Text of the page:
Anita Morton - Growing Gardens

Hawaiian rose

Hibiscus can be very showy and decorative, but that display of flower power comes at a price. These plants (and Im referring to the common Hibiscus rosa-sinensis here) are gross feeders and can be a bit fussy about soil and climate. They do best in well-drained soil which is rich in organic matter, and because their roots are shallow, they also need to be mulched. They also need lots of sun, but protection from strong winds and frosts. If not given these conditions they grow slowly and their flowers are meagre.

Hibiscus should be fed with a complete fertiliser every two months throughout the flowering period. Whether youre using an organic or inorganic product, make sure that it isnt too high in nitrogen. Excessive nitrogen will encourage lots of growth at the expense of the flowers, and may cause buds to drop off without opening. Other causes include water stress and lack of nutrients.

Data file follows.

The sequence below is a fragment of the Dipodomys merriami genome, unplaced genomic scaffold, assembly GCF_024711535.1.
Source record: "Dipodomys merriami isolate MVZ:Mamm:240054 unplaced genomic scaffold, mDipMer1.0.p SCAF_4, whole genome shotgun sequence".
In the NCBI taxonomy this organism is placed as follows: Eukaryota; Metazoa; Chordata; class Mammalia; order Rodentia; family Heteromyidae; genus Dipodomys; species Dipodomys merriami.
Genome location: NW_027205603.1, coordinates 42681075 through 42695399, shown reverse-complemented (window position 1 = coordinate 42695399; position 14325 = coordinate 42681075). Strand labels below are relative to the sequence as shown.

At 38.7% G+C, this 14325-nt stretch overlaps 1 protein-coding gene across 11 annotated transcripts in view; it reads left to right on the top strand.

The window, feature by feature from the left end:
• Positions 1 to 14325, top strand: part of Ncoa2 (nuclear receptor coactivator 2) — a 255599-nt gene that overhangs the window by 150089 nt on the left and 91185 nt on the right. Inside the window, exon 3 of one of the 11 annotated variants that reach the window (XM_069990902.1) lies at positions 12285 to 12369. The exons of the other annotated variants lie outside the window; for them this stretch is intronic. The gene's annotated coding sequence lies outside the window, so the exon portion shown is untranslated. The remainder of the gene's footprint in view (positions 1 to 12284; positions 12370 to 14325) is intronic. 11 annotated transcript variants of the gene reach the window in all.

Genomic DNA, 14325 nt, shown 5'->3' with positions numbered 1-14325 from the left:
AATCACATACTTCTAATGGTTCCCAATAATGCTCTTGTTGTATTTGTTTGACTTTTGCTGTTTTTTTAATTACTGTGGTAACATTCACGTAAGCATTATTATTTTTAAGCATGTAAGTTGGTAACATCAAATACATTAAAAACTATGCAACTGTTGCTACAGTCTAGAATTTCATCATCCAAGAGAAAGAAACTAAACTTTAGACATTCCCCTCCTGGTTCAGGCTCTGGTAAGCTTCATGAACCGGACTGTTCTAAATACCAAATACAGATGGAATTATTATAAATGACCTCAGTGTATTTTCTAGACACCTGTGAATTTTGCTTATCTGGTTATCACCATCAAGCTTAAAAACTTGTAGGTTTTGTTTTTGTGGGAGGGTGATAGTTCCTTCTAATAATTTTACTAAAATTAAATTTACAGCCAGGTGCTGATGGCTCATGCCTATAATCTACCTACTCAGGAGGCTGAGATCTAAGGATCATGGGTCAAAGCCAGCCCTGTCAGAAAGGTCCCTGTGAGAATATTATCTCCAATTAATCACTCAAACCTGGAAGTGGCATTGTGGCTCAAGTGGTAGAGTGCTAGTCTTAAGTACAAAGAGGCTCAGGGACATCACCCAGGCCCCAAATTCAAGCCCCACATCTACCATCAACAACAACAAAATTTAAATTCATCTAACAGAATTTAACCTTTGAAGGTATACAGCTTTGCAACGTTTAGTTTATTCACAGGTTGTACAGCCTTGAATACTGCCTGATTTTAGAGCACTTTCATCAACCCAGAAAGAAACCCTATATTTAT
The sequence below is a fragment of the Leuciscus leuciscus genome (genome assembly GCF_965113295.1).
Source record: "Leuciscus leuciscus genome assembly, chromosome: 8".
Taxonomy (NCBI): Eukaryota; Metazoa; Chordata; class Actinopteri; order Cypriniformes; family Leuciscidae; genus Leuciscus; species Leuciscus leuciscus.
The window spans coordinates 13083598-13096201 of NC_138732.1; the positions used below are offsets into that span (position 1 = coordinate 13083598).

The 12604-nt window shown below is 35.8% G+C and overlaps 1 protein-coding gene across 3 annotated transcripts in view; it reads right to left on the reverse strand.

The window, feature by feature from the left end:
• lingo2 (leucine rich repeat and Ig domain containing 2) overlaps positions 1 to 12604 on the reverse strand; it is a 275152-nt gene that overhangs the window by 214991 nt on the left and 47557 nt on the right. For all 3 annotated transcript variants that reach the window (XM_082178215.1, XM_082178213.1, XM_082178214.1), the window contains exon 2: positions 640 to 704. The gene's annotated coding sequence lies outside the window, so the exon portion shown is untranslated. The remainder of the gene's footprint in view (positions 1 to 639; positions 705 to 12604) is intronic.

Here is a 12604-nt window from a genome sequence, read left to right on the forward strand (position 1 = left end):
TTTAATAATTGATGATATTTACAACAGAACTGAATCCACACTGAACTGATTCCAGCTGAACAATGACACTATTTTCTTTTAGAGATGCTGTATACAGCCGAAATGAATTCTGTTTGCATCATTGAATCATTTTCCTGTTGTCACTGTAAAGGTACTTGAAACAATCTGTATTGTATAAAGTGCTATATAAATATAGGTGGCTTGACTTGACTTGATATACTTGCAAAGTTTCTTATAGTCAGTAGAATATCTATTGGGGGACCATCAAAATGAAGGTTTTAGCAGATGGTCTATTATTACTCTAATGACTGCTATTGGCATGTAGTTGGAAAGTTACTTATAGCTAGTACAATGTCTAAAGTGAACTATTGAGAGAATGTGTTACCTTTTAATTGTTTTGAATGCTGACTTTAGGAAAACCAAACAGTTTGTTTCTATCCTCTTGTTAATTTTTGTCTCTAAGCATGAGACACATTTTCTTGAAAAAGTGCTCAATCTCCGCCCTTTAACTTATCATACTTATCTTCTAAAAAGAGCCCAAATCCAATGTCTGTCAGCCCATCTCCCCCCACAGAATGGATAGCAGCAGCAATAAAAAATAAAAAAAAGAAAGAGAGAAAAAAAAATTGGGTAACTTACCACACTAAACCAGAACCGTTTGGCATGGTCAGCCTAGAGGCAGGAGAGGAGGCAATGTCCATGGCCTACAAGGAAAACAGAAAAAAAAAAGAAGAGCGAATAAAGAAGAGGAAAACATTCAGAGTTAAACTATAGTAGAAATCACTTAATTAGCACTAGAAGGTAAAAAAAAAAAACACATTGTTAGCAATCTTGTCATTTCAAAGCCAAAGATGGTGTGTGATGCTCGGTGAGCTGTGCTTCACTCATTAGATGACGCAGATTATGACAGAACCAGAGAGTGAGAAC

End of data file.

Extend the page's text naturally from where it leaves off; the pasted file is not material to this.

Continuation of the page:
The hibiscus beetle will also cause buds to drop if there is a heavy infestation. To determine if this is the problem, check deep inside the flowers when they are fully open. Hibiscus beetles are about 3mm long and rather like a black ladybird. They feed mainly on pollen, and can be hard to control as they live inside the flowers. The best treatment is to regularly rake up all fallen flowers and buds this is where the larvae live and feed, so you will interrupt the breeding cycle.

Hibiscus are easy to propagate by cuttings. Take tip cuttings about 10cm long now and strike them in a mixture of coir and grit. You can also take semi-hardwood cuttings when you prune the shrub in early spring. These plants are so easy to breed and propagate that plant enthusiasts have created hundreds of different varieties theres sure to be one to suit your garden.


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